FRAN KELLY: Meanwhile the revenue stream is decreasing though and making your job harder and this front, the Reserve Bank has revised down its growth estimate for next year to two and a half per cent. In fact, it says that may be the new normal now, to have a growth rate of around two and three quarter per cent. That makes your job a lot harder, doesn’t it?
MATHIAS CORMANN: Firstly stronger growth leads to stronger revenue for Government without having to increase taxes or bring in new taxes. So stronger growth isn’t only good for our prosperity as a nation and for our living standards as Australians, it is also good in terms of Government revenue. Now in terms of the Reserve Bank economic growth forecasts, it is true that they have weakened slightly, however our Budget forecasts remain within the range of what is forecast by the Reserve Bank ...interrupted
FRAN KELLY: Only just though, I think your forecasting three and a quarter percent by next year, it is barely in the range of 2.75 per cent which is what the Reserve Bank has come out with now isn’t it?
MATHIAS CORMANN: The Reserve Bank for 2015-16 is forecasting growth between two and three per cent. Our forecast is for two and three quarter per cent. In 2016-17 the Reserve Bank is forecasting growth between two and a half and three and a half per cent. Our forecast is for three percent and a quarter. The economic growth forecasts at the time of the Budget are based on the best available information at that time. The usual process is for those forecasts in the Budget to be updated twice a year. the next update will be in the Mid-Year Economic and Fiscal Outlook later this year.
FRAN KELLY: One way to get more revenue is to get companies paying their fair share, reports today that Shell has paid no company tax for two or three years in a row despite earning billions of dollars from its service stations. What are you going to do about that?
MATHIAS CORMANN: We are very focused on making sure that every business which generates profits in Australia pays their fair share of tax in Australia, consistent with our laws and on Budget night …interrupted
FRAN KELLY: That wouldn’t seem to be working though if Shell has been paying no tax.
MATHIAS CORMANN: And on Budget night the Treasurer, for example, announced a new, very significant measure where if multinational companies in particular enter into contrived business arrangements which are designed merely to avoid paying their fair share of tax here in Australia, we are giving powers to the Tax Commissioner to see through those arrangements and to impose tax as if those arrangements had not been put in place. That is work in progress. We are very confident that the Tax Commissioner will very effectively pursue every single business including the very large businesses operating in Australia, generating profits in Australia to ensure they pay tax in Australia consistent with the laws in Australia.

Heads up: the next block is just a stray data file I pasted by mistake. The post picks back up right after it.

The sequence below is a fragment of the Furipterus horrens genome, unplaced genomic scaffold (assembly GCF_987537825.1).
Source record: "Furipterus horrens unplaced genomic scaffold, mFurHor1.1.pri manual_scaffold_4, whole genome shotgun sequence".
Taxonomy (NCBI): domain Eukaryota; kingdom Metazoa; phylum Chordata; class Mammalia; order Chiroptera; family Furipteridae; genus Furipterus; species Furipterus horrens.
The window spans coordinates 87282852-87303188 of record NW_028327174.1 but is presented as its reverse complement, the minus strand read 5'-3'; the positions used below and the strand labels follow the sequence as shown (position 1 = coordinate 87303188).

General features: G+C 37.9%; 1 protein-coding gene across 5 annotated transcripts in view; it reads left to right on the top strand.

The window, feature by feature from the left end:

FRAN KELLY: Were you surprised to read that about Shell, not paying company tax for a few years in a row? Did you know that?
MATHIAS CORMANN: I’m not going to comment on the individual tax affairs of individual businesses. But let me make the general point, every single business generating profits in Australia must pay tax in Australia consistent with our laws and to the extent that our anti-avoidance provisions which are already among the most stringent in the world, to the extent that they can be strengthened further, we are already pursuing domestic initiatives to that effect and we are working internationally through the G20 and with the OECD on tightening that system internationally as well.
FRAN KELLY: Minister very shortly you have got some other business of the day in your Liberal Party room. You will be choosing the Parliament’s new Speaker, fellow Minister Josh Frydenberg, he’s told all of us that he is backing Victorian backbencher Tony Smith. What about you?
MATHIAS CORMANN: I am a Senator, I don’t get a vote …interrupted
FRAN KELLY: You still get a vote don’t you?
MATHIAS CORMANN: No I don’t. I will trust my colleagues in the House of Representatives to make the right choice in the same as they trust me and my colleagues in the Senate to make the choice of Senate President.
FRAN KELLY: Fair enough, can I just ask you finally both sides of the marriage equality debate are making their presence felt in Canberra today. This is ahead of a cross-party bill expected to be introduced into the Parliament next week. Should your party have a conscience vote on this issue?
MATHIAS CORMANN: That is a matter for the party room. But let me just say that I support our longstanding Coalition policy position which is to support the existing definition of marriage as between a man and a woman.
FRAN KELLY: Would you welcome the chance to have a conscience vote on that, to display your position?
MATHIAS CORMANN: I’ll leave that entirely up to the party room.
FRAN KELLY: Mathias Cormann, thank you very much for joining us.
MATHIAS CORMANN: Always good to talk to you.